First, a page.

effective for all the consortium members. It is reasonable to use consortiums that are free or moderately priced in place of making a distinct database. Many consortiums also allow for multiple users to access the materials at the same time. One example of such a digitization of print materials is the collaboration called HathiTrust, which is a digital preservation collaboration project formed by more than 60 different research libraries in the United States, Canada, and Europe (HathiTrust, 2008) HathiTrust is a good illustration of how libraries can come together to reach a common goal. Since 2008, they have preserved digital copies of over 10 million volumes of print material (HathiTrust, 2008). The digital copies include the copyright status of the materials in those collections. Another example of a digital collection of print materials is Google Books. Google Books is one of the biggest and most diverse commercial ventures in this field. The Google Books has tacked several legal challenges, including copyright holders rejection of their settlement plan (Authors Guild v. Google, 2011). It is near impossible for any individual library to comprehensively cover all the areas that its scholars and researchers may seek as well as also preserve print resources for future access. Together as a consortium, academic law libraries can help to carry the burden together when developing their library collection. Law libraries can then have a greater depth of knowledge in less common areas of law, such as historical sea bound transport legislation, while still maintaining a strong collection is highly used materials such as Civil Procedure: Examples and Explanations. Consortiums help libraries access digital materials for current patrons while preserving the collection against loss of access for future users.

One of the advantages of having a consortium is the centralized efforts that limit duplication within the affiliated libraries. If libraries were working without collaboration, they may not realize if a different library had already digitized a particular legal document. Consortiums could list the materials already digitized and those materials waiting to be converted. A commitment from every affiliated library to preserve a section of the worlds legal materials by working together could decrease duplication efforts and safeguard the maintenance of those materials for future generations. Another benefit of a consortium of libraries working together is that libraries in the future would only have to convert one format to an future formats, in place of having to convert many different types of format to the new formatting.

Conclusion The digitization revolution shows no sign of slowing down. No library today can afford to build as comprehensive a collection as in the past, (Wu, 2005, p. 237). Academic law libraries that collaborate can achieve a stronger collection than can be constructed by any individual library. Information professionals will have to continue to adapt to the changes in access and technology within libraries. Law libraries place a high level of value on digital preservation of content for present and future scholarly uses. Although digitization is still in the early stages of development, law students tend to gravitate towards electronic resources. The goal of the law library is to meet the needs of the current law student, and having multiple formats, print as well as electronic can better meet their research needs. Libraries are a repository for human knowledge, in a multitude of formats. It is paramount that scholarly institutions to follow existing law in good faith to act in the best interest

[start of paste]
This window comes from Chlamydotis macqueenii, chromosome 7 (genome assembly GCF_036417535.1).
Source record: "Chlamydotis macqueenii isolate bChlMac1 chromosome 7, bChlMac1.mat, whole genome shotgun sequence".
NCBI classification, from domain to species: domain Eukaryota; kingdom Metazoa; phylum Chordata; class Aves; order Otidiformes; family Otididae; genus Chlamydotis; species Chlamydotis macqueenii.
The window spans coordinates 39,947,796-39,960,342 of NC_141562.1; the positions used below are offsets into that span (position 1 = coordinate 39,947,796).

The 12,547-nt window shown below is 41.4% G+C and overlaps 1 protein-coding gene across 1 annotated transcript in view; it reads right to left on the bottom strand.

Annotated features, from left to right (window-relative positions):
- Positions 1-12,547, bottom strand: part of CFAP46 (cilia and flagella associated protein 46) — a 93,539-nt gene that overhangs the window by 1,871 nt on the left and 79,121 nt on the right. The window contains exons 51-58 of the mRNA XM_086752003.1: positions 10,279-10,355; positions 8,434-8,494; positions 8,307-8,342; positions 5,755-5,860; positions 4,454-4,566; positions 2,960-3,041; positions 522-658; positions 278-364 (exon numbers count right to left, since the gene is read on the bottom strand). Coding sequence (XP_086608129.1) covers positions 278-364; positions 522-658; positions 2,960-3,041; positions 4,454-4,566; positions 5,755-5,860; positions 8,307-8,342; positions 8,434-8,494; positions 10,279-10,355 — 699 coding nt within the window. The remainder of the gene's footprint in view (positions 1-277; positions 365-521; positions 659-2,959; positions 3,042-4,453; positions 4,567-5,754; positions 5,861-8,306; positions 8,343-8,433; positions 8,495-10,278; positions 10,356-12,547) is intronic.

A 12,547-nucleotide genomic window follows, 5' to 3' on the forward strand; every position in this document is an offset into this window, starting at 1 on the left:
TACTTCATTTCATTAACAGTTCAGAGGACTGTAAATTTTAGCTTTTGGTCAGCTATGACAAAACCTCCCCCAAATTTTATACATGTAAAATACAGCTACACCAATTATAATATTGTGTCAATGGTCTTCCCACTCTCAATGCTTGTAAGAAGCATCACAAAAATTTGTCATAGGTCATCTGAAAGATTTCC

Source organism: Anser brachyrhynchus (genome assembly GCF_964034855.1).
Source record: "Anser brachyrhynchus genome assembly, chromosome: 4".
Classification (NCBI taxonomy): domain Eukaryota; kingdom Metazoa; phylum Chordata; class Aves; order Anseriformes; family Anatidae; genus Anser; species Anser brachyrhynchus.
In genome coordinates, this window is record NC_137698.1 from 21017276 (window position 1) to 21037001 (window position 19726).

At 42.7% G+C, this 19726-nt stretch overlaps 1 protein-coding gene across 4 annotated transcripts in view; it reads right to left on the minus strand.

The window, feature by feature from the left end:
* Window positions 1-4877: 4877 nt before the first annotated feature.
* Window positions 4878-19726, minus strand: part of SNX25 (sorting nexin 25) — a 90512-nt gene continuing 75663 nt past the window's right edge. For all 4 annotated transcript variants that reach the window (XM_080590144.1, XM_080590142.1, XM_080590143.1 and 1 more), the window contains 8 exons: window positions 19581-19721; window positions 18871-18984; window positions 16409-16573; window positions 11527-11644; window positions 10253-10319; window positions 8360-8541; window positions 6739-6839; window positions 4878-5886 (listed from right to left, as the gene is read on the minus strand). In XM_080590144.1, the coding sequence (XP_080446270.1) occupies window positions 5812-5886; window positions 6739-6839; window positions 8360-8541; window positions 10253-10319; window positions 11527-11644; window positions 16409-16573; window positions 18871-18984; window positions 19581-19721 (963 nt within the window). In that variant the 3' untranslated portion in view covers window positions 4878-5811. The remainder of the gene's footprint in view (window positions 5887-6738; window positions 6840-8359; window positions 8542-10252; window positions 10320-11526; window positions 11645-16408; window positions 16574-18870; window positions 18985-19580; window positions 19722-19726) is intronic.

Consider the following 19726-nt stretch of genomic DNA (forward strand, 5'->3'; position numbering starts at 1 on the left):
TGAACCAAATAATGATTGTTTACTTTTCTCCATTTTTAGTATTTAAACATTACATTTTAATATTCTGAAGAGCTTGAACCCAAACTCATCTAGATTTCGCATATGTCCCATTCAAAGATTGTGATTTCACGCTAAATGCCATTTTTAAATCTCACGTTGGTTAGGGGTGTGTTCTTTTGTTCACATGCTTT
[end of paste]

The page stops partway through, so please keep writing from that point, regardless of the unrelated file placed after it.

of the public. Law libraries must create digital collections to continue to contribute their collective voice in the future. A collaborative digital academic law library can combine the collections strengths yet still allowing individual collections the ability to thrive and grow. It is the law library for the next generation and beyond.

References Authors Guild v. Google, 770 F. Supp. 2d 666 (S.D.N.Y. 2011). Digital Millennium Copyright Act of 1998, 17 U.S.C. 12011205 (2006). HathiTrust: Digital library. (2008). Ann Arbor: Univ. of Michigan. The Recession Mounts the Ivory Tower: How the Lillian Goldman Law Library at Yale has met the Challenges Posed by a Declining Economy. (December 01, 2010). Legal Information Management, 10, 4, 275-279. Hooke Lee, Sarah. (2008). Preserving Our Heritage: Protecting Law Library Core Missions through Updated Library Quality Assessment Standards. American Association of Law Libraries. Lopatin, L. (April 01, 2006). Library digitization projects, issues and guidelines: A survey of the literature. Library Hi Tech, 24, 2, 273-289. Malpas, C., & OCLC Research. (2011). Cloud-sourcing research collections: Managing print in the mass-digitized library environment. Dublin, Ohio: OCLC Research. Wu, Michelle. (2011). Building a Collaborative Digital Collection: A Necessary Evolution in Libraries. Law Library Journal, 103, 527-551. Wu, Michelle M. (2005). Why Print and Electronic Resources Are Essential to the Academic Law Library. American Association of Law Libraries.